So, again… imagine my surprise when I saw that offending sticker on the back…


Under partial internal protest, I read it.

And, I liked it!

I had to get past the “this is a romance” thoughts.  And I had to get past my internal editor, who was highly annoyed that there are a TON — and I mean hundreds — of incomplete sentences in the book.  I finally rationalized that by saying, “Well, the book is in first person, in which Todd generally does not write… and when we think, we often think in incomplete sentences…  The protagonist is narrating her thoughts…  Oh, well.”

I liked the story line;  I found it very compelling.  The book was very readable, though “lighter” than I typically prefer.  And, I got a kick out of the fact that the protagonist is actually tied to the Bess Crawford series, so there were some character references and interplay that I really enjoyed….

I used to voraciously consume books.  Now that I’m a mother of five with responsibilities, I tend to read in a more self-controlled manner, finding ten-to-20-minute snippets of time in which to indulge my reading compulsion:  In a doctor’s waiting room, while a little one is in the tub, waiting in the car to pick up a child who is finishing an event, that sort of thing.  But, I (perhaps unwisely) stayed up late into the night on Friday and Saturday nights, long after everyone else was in bed, to read…  And I finished it on Sunday afternoon, in less than 48 hours.  (I typically take 1-3 weeks to complete a book, using my stop-start technique.)

And, when finished, I found myself hoping that The Walnut Tree would be the first in a new series by the Todds.

Sheltered foodies

In some ways, the clichéd accusation is true:  my homeschooled children are sheltered.  Two events happened in the last 24 hours, though, that made me chuckle while thinking, “Being sheltered isn’t such a bad thing.”

  1. Yesterday, I took the five children to the Prescott area, about an hour and a half north of here.  Among other things, we picked up my nephew and went to Costco.  So, I had six children, ages 3 – 16, in the store with me, and everyone was fabulous.  I was so pleased with how smoothly everything was going, and wanted to bless them.  So, I decided that everyone could have a frozen yogurt or a berry smoothie.  Oh, I laughed as my children inadvertently reminded me how infrequently we do this sort of thing — both because of cost, the sugar, and because who knows what’s in “yogurt” at Costco??  I usually avoid that sort of stuff like the plague.  But, this was a special occasion.  “Chocolate, vanilla, or swirl?” I asked each child.  “What’s swirl?” replied two of them — my six-year-old, Audrey, and my 15-year-old, Ethan.  Swirl.  They didn’t know what swirl was.  Adding to Audrey’s confusion was the whole topic of “yogurt.”  She is familiar with plain, whole milk yogurt, which she very often has for/with her breakfast.  “Yogurt can be ice cream??” she marveled.  Once we got it sorted out what swirl and frozen yogurt was, we could proceed.  Ethan and Audrey both decided to try this novelty of an idea:  swirl.  I had chocolate and gave Fiala (my three-year-old, who has almost kicked a systemic, REALLY BAD candida albicans yeast infection) six little bites.  Everyone else chowed down, and by the end, two of my children were saying it was too sweet and they had a stomach ache.  Ha!  It was a learning experience for all of us, and a really good ~$8.50 spent.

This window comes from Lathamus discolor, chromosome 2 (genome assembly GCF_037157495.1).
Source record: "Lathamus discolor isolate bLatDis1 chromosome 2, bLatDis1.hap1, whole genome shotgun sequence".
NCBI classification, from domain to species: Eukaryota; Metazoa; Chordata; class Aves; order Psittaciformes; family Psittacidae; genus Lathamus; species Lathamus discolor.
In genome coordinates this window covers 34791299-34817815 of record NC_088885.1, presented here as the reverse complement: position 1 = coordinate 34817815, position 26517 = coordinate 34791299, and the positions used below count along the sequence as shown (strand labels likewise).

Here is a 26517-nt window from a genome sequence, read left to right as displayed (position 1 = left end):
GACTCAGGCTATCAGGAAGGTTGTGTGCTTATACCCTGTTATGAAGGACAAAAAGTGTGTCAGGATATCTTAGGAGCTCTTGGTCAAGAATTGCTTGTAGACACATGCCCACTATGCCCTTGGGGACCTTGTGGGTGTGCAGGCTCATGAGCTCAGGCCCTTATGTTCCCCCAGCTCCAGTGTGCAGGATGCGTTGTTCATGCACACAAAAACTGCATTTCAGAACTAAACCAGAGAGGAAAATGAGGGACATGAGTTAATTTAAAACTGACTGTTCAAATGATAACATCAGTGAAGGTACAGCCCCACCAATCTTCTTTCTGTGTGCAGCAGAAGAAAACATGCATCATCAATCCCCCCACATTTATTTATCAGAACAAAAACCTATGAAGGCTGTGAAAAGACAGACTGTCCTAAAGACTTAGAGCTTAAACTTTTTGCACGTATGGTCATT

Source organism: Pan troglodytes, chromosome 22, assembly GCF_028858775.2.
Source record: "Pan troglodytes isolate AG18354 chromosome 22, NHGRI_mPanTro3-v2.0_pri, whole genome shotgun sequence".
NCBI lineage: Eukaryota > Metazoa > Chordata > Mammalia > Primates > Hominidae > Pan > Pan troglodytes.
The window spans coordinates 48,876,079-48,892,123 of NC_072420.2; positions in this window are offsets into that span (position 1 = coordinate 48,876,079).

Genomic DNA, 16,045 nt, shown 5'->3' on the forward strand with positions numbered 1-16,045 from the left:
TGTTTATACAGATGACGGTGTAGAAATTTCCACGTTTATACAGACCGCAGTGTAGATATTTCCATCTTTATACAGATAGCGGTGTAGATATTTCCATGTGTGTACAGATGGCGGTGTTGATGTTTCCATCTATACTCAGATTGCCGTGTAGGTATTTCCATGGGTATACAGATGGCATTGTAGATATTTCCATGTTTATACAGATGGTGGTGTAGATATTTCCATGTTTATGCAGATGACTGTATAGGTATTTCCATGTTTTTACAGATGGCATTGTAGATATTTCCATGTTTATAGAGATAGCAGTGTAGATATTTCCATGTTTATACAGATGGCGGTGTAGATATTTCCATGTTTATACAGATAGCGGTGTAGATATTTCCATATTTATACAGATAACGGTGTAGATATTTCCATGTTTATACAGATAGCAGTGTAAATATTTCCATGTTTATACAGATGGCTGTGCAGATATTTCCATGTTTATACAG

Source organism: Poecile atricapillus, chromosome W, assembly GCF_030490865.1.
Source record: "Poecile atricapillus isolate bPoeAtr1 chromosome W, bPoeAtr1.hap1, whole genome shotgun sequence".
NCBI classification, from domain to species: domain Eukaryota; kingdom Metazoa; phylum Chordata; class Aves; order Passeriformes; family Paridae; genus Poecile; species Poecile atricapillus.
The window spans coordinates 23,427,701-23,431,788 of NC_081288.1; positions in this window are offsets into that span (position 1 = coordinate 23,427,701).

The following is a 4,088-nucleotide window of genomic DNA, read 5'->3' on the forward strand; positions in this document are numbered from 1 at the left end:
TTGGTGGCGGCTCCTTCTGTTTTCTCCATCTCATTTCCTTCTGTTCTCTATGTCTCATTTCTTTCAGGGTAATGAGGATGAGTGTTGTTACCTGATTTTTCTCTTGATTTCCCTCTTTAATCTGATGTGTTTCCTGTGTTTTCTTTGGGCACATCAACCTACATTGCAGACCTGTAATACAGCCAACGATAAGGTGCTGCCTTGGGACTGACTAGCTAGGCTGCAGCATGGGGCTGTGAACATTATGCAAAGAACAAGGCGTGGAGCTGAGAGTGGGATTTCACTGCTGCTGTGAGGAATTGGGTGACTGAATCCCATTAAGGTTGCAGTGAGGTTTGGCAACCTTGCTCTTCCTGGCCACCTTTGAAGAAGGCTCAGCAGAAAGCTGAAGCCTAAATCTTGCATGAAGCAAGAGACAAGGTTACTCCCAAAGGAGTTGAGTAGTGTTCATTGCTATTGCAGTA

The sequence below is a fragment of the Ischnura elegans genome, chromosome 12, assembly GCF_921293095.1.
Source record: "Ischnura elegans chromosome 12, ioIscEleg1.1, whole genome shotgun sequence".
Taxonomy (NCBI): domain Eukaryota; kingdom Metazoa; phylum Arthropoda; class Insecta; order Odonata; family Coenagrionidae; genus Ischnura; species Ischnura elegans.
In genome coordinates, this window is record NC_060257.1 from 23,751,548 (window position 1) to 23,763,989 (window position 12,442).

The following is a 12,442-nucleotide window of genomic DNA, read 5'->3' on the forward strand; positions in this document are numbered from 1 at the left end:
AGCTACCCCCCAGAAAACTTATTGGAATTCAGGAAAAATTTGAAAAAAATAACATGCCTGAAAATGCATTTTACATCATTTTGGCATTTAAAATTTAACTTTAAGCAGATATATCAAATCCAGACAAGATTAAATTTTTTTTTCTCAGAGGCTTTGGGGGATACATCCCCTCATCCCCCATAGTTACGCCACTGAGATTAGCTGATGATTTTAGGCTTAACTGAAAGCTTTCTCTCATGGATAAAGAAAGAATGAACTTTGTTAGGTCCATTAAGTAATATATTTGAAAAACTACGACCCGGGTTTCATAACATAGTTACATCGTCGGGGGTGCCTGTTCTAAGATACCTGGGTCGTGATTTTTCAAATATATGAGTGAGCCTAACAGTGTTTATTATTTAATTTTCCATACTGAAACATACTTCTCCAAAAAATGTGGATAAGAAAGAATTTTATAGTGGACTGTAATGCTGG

2. Yesterday, we also received a package from Riega Foods for us to review*.  Now, this isn’t the official review, but I had to share:  I wanted to finish cleaning bathrooms before getting lunch ready, and the clock was ticking, especially since I sat down after being 80% done and chatted with my sister for a half-hour on the phone, which I absolutely do not regret.  😀  My oldest, Ethan, was especially interested in the cheese sauce mixes, and asked if he could make some macaroni and cheese for lunch.  I thought this might be a good idea, especially since my dairy-free child is gone at a friend’s house for the day.  Well, we didn’t quite have enough of the right sort of gluten-free noodles to make a whole meal of it, but I decided that he could work on that to be a “lunch snack” while I finished cleaning the bathrooms.  Now, you need to understand something:  Ethan is my sous chef.  He is a great hand at food prep:  washing, chopping, slicing, stirring, flipping, mixing, pretty much anything I need him to do at the cutting board and the stove top.  Very often, I’m the brains behind making a meal, and he’s the brawn, doing a good portion of the actual work.  So, it’s not like he’s inexperienced in the kitchen.  However…  he continued to come to me to ask me a question or two or three about the process of making what is the (almost) natural equivalent of Kraft Mac & Cheese — powdered mix combined with ¼ cup milk and a couple of tablespoons of butter.  I was partly annoyed that he was having difficulty with such a simple kitchen task when it dawned on me, “He has very little experience following the directions on a package!!!”  We make virtually everything from scratch, and I can’t remember the last time a “cheese sauce mix” was in our home!!  He’s more accustomed to, “Slice these ¼-inch thick and sauté them in butter.”  I finally had to stop what I was doing, and go over in great detail how to make boxed pasta.  I also completely abandoned my annoyance, and was amused and rather pleased that, in his fifteen years of life on this planet, he has virtually no experience with “cheese sauce”.